Civil jury awards $8 million in wrongful death claim
At long last, members of the Gary McCullough family might have some closure into the disappearance and death of Gary McCullough, who has been missing since 1999 and declared dead in 2000.
McCullough's daughters, April Chanel Chandler, of Winslow, Ariz., and Joy Rose McCullough, of Sioux Falls, S.D., filed a civil lawsuit against Sandra McCullough-Klemp, her husband, Kristopher Klemp, Sandra's daughter, Liehnie "Lena" Chapin, and Klemp's ex-wife, Jennifer Lee Brattin, for the wrongful death of Gary McCullough.
According to family testimony, McCullough, 34, had planned to divorce his then-wife, Sandra McCullough. He reportedly told his supervisors at the George's processing plant in Butterfield that he was moving out of his home and not to let his wife have his paycheck if she requested it. It was those supervisors that initially reported Gary McCullough missing.
According to case notes with the Barry County Sheriff's Office, Sandra McCullough allegedly told her then 13-year-old daughter, Liehnie "Lena" Chapin, that she had shot Gary McCullough on May 11, 1999, and made the girl help dispose of the body.
Kristopher Klemp, who was allegedly Sandra McCullough's boyfriend, moved into the McCullough home four days after Gary McCullough went missing. Klemp and Sandra McCullough were married in May of the following year after having Gary McCullough declared dead in April of 2000.
The civil case wound up Thursday, with the 12-person jury unanimously finding for the plaintiffs.
"That's rare in a civil jury," said Richard Lee Anderson, attorney for the plaintiffs. "They were all convinced there would never likely be a body presented and found clear and convincing evidence that Sandra McCullough Klemp and Kristopher Klemp had committed homicide."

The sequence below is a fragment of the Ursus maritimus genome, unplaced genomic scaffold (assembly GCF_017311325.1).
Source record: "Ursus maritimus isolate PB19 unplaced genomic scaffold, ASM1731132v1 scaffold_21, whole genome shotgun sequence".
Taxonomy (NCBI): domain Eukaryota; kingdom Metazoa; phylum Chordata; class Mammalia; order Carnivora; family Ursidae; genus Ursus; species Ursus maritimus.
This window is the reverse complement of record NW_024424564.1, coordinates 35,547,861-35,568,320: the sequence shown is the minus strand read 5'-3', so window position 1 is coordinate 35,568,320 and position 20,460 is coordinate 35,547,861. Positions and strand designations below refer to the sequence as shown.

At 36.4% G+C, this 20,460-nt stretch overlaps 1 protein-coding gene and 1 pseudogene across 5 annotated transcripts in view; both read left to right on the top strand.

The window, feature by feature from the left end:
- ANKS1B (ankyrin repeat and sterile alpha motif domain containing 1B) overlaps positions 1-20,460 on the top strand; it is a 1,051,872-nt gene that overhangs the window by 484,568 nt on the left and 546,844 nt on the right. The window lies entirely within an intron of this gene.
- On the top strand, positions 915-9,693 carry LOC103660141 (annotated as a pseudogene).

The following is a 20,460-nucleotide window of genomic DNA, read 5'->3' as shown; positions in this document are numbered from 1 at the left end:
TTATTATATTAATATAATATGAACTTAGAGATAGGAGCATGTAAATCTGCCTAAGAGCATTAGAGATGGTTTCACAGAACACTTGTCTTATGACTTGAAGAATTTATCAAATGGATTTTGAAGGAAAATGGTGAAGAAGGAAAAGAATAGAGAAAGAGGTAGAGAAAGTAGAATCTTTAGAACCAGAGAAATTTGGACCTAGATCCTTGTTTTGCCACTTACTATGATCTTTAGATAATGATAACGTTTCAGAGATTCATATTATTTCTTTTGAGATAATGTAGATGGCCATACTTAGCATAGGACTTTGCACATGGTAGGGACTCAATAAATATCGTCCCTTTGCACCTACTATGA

Key witnesses were missing from the civil case. Lena Chapin, who was reportedly last seen by her mother in 2008, has never been found. Law enforcement officials who have been tracking her Social Security number since her disappearance, have come up empty-handed.
A second witness, Steve Turner, who was solicited by Kristopher Klemp to kill McCullough just days before his disappearance, was unable to attend the trial for health reasons.
"If the prosecuting attorney chooses to go ahead and file charges, he will at least have that testimony which we didn't have at our proceeding," Anderson said. "I would certainly hope this opens the door to a criminal case.
"This is a tragedy," Anderson continued. "It's not going to get better. If criminal charges were brought, even if the case were not won, it would be a welcome relief to the family."
Anderson said he was satisfied with the jury's decision.
"They gave us what we asked for," he said.
The first claim alleged that Sandra McCullough and Kristopher Klemp had willfully and intentionally taken the life of Gary McCullough. The jury awarded $1 million in actual damages from each defendant to the plaintiffs.
The second claim asked for punitive damages for the outrageous nature of the crime. Jurors awarded the plaintiffs $3 million from each defendant, for a total award of $8 million.
"After expenses, the proceeds will be shared by the three remaining sisters," Anderson said.
"I'm well satisfied the jury found for the girls," he continued. "As for Lena, two of the sisters are convinced she is dead. There may be charges brought there as well, or not. It's a different case."